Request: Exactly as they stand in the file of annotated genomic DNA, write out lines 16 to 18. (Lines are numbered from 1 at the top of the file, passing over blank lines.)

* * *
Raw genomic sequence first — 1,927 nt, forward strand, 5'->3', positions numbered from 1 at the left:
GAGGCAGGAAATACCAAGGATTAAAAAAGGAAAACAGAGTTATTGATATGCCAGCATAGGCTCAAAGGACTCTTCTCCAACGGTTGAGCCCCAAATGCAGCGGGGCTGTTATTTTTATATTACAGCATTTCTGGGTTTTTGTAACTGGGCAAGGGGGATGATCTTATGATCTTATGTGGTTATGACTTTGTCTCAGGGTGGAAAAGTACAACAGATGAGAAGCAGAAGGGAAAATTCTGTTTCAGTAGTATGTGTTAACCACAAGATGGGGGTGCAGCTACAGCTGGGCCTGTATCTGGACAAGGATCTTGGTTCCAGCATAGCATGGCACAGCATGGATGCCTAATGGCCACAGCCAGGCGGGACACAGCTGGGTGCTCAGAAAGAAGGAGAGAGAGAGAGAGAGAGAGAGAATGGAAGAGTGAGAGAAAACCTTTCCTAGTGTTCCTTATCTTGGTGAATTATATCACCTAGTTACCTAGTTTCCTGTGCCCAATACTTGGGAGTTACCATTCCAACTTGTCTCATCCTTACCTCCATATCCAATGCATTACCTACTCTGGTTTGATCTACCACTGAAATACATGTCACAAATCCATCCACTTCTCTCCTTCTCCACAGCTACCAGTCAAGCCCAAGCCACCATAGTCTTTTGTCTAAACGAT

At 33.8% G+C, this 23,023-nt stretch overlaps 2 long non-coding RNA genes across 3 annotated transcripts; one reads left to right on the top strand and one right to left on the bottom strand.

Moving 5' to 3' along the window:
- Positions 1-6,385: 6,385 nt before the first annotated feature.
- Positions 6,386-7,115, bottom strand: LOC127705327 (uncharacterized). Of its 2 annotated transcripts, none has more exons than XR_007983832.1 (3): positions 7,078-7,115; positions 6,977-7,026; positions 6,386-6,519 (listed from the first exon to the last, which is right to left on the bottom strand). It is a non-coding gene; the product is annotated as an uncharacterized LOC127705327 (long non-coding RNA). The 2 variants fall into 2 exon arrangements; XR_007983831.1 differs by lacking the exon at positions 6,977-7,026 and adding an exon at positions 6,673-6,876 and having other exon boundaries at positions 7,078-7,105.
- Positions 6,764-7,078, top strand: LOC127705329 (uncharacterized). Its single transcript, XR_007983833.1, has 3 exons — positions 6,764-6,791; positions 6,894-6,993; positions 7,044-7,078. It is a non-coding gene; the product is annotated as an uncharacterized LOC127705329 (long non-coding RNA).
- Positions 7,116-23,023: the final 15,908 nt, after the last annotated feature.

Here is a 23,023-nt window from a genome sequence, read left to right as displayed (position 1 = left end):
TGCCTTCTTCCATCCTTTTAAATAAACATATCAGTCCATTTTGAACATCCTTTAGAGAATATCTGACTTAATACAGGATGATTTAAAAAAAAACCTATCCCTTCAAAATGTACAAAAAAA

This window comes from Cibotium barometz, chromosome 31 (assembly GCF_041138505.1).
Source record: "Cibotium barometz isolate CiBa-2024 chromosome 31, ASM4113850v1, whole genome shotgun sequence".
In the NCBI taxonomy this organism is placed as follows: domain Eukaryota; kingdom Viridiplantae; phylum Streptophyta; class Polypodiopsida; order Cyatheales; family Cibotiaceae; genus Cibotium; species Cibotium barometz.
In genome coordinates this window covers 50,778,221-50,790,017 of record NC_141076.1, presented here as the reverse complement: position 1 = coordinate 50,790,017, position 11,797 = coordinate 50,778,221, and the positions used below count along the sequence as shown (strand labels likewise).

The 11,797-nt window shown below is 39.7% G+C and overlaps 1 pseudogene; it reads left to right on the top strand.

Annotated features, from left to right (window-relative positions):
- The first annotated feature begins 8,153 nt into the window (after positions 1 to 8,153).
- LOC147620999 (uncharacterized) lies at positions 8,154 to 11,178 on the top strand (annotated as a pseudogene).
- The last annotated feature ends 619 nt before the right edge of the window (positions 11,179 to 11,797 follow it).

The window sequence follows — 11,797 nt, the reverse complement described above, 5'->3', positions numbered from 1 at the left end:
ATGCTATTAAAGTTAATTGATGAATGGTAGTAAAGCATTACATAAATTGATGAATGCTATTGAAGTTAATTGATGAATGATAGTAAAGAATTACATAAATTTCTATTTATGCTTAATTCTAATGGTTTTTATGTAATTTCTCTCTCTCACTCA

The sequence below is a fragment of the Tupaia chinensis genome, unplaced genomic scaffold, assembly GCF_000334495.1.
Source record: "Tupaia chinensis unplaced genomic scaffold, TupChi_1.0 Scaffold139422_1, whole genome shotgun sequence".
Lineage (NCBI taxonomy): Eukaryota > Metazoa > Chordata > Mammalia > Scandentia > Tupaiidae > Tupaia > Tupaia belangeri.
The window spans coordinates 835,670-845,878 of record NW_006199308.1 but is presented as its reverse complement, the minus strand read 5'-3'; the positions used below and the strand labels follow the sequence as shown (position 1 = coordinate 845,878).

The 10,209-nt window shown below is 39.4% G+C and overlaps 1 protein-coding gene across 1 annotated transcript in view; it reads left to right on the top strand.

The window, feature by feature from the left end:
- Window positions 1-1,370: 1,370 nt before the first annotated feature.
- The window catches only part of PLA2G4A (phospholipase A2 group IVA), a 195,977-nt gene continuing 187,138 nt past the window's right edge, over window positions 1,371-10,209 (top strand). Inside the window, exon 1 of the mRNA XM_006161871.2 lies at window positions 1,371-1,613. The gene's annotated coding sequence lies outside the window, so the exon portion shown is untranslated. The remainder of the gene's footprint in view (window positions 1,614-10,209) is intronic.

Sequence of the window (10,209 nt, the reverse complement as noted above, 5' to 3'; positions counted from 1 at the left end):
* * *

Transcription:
Annotated features, from left to right (window-relative positions):
- The first annotated feature begins 8,153 nt into the window (after positions 1 to 8,153).
- LOC147620999 (uncharacterized) lies at positions 8,154 to 11,178 on the top strand (annotated as a pseudogene).